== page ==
The wearable tech space is booming. According to a new report from Canalys, 1.6 million wrist-worn wearables shipped in the second half of 2013 and it’s expected that over 17 million wearable bands will ship this year, growing to 23 million in 2015.
To keep tabs on the fast-growing wearable space, Vancouver’s Vandrico Inc., a wearable tech agency, has launched what may be the first publically available wearable technology database. The database captures, classifies and provides insights on the wearable space to date.
Vandrico currently has 115 devices in their database. These include wearables that are available on the market today like Pebble and Fitbit Force as well as those that have been announced like Recon Jet, Neptune Pine and Thalmic’s Myo armband. Each device has its own dedicated page that provides in-depth information such as the where the device is worn; it’s primary application and things like price and power source.
According to Vandrico, the average price for a wearable is $431 USD and the most popular wearable component is the accelerometer. Their market insights also suggest that the most common areas of focus for wearables are Lifestyle, Fitness and Medical.
When it comes to where these devices are to be worn on the body, Vandrico’s breakdown aligns well with the Canalys report on wrist-worn devices. The three most common body locations for wearables are wrists (49%), head (30%) and torso (12%).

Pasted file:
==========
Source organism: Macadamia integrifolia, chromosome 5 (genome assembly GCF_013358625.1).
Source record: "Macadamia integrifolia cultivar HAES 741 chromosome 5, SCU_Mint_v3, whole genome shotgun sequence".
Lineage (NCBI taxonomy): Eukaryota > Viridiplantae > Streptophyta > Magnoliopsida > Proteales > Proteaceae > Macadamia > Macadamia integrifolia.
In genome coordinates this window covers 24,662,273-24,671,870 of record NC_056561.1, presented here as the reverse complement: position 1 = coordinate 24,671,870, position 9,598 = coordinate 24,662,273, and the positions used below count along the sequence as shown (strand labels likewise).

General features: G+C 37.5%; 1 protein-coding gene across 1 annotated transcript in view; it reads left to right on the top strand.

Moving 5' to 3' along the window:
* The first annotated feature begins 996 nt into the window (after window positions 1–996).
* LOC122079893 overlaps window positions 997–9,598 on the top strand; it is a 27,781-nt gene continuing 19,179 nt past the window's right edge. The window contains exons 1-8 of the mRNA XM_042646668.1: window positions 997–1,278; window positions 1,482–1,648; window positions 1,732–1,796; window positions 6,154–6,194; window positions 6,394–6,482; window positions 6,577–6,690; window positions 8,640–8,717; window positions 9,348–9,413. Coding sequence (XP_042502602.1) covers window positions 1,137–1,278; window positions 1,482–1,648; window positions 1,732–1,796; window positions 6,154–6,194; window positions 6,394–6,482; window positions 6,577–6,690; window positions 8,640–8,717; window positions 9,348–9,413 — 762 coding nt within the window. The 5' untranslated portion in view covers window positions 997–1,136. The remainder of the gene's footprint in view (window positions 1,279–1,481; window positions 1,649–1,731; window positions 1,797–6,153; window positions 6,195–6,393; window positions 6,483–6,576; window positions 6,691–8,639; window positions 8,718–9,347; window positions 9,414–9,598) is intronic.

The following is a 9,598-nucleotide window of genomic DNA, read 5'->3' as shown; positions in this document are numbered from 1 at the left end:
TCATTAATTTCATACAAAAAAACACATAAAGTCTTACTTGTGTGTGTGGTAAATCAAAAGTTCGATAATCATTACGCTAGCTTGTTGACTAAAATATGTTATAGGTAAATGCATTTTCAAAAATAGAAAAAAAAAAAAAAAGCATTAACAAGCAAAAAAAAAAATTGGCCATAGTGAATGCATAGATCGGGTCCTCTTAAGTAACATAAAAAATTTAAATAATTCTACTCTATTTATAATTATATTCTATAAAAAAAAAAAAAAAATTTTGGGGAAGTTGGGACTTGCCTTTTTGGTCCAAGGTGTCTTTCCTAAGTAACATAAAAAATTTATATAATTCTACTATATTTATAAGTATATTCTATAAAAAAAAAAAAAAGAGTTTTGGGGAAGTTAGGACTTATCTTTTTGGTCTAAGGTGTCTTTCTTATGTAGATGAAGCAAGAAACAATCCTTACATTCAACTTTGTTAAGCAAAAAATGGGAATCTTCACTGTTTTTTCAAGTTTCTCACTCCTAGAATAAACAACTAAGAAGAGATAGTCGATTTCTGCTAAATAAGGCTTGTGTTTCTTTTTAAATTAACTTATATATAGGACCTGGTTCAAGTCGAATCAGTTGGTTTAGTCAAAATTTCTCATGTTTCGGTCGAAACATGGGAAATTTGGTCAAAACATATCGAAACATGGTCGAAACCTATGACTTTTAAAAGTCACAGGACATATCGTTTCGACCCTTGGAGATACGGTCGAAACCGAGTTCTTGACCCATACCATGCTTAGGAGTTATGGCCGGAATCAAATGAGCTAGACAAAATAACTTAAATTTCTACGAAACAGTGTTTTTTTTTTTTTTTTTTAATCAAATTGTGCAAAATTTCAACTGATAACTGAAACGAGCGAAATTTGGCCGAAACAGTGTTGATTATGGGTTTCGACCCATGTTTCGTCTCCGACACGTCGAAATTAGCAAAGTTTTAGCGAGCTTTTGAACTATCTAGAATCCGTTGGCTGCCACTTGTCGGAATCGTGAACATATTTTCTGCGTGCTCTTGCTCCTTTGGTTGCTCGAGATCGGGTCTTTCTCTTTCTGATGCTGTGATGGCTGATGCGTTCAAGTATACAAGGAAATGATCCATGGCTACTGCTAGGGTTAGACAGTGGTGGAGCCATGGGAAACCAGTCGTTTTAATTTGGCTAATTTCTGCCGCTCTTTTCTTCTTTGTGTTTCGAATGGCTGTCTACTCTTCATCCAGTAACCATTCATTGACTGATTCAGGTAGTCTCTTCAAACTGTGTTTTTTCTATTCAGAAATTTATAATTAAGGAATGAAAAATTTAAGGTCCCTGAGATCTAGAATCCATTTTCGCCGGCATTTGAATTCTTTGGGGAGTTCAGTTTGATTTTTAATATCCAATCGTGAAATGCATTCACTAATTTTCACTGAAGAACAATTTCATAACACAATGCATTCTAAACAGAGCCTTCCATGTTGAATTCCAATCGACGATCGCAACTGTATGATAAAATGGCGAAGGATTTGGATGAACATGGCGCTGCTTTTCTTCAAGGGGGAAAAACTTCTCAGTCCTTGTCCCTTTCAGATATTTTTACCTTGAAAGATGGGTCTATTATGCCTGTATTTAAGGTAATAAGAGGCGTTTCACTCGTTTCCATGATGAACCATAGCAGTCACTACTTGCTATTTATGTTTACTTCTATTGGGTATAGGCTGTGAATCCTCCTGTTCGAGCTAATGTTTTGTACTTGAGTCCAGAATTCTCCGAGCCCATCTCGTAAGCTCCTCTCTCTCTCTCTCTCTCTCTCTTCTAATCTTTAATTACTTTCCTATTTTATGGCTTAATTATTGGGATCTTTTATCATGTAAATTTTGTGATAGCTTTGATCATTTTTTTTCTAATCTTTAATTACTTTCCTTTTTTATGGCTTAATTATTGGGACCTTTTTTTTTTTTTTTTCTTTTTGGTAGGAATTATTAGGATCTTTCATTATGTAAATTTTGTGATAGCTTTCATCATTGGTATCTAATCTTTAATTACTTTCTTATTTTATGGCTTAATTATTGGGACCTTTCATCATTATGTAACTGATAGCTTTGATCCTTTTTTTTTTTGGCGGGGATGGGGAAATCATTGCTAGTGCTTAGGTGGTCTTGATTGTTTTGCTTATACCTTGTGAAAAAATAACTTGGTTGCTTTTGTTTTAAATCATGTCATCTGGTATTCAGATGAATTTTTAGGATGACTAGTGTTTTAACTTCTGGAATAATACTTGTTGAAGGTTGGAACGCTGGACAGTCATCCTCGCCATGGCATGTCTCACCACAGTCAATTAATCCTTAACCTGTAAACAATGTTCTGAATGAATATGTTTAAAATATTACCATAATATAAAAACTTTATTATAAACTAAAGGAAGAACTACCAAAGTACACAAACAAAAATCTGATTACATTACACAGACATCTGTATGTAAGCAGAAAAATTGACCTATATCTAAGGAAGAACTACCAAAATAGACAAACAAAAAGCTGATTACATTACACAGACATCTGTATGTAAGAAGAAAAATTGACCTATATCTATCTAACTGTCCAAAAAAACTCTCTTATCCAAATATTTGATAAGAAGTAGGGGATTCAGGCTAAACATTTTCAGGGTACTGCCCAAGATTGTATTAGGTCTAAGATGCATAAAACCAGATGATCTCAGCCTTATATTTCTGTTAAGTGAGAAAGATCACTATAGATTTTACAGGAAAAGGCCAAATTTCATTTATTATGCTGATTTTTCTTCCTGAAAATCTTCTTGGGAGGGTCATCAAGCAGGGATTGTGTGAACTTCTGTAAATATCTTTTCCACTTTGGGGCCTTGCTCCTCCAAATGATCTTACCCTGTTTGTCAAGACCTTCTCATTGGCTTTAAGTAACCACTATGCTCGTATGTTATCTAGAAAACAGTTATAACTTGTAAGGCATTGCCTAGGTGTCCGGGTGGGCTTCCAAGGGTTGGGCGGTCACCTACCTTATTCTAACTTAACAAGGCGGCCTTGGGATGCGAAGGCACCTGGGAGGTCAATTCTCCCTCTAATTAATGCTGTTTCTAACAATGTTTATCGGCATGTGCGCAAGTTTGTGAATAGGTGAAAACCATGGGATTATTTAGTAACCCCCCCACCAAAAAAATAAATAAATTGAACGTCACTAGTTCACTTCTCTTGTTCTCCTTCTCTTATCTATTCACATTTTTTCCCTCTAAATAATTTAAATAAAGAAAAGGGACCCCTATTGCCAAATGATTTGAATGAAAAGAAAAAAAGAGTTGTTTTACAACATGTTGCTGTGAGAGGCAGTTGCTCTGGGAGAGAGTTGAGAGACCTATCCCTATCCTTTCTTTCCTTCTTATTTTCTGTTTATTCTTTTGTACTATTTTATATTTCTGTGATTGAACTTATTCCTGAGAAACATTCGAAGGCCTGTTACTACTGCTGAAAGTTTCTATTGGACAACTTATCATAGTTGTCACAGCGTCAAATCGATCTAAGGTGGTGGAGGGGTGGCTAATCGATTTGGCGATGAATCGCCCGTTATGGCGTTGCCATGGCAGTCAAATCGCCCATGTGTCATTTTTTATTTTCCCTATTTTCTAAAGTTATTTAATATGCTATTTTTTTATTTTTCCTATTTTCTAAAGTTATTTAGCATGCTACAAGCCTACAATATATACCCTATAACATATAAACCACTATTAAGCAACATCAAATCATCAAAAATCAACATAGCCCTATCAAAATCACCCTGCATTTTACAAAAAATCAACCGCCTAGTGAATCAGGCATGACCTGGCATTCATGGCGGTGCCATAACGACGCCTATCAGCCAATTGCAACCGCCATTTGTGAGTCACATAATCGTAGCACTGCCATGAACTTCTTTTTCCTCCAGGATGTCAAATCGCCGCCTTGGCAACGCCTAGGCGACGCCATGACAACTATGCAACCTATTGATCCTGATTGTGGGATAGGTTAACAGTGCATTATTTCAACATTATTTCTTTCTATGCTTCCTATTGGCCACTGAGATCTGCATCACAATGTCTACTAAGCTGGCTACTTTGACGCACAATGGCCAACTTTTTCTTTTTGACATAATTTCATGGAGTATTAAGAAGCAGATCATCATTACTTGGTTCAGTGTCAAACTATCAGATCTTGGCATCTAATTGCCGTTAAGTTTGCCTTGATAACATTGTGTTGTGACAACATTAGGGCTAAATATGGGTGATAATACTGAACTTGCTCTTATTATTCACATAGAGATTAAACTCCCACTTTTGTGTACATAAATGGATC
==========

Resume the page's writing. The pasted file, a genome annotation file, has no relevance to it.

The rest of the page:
Vandrico CEO, Gonzalo Tudela, told us that these insights are a snapshot of the wearable space based on the information their research and developer teams have gathered over the past four months. These will change as new devices are added to the database, which is an on-going process for the team.
“The goal of this database is to provide an accurate and valuable resource for the technology community on the new and emerging wearables sector,” Tudela told Betakit. “We believe that if everyone had access to this type of market research, the community may get some fresh ideas on how to innovate faster and further. It’s simply part of our values as proponents for the open source methodology”.
If the Vandrico’s Twitter activity is any indication of how committed the company is to having complete and accurate information, this database is in good hands. Vandrico seems to be in constant contact with wearable companies and the community to ensure that the database is a powerful resource for anyone interested in this space.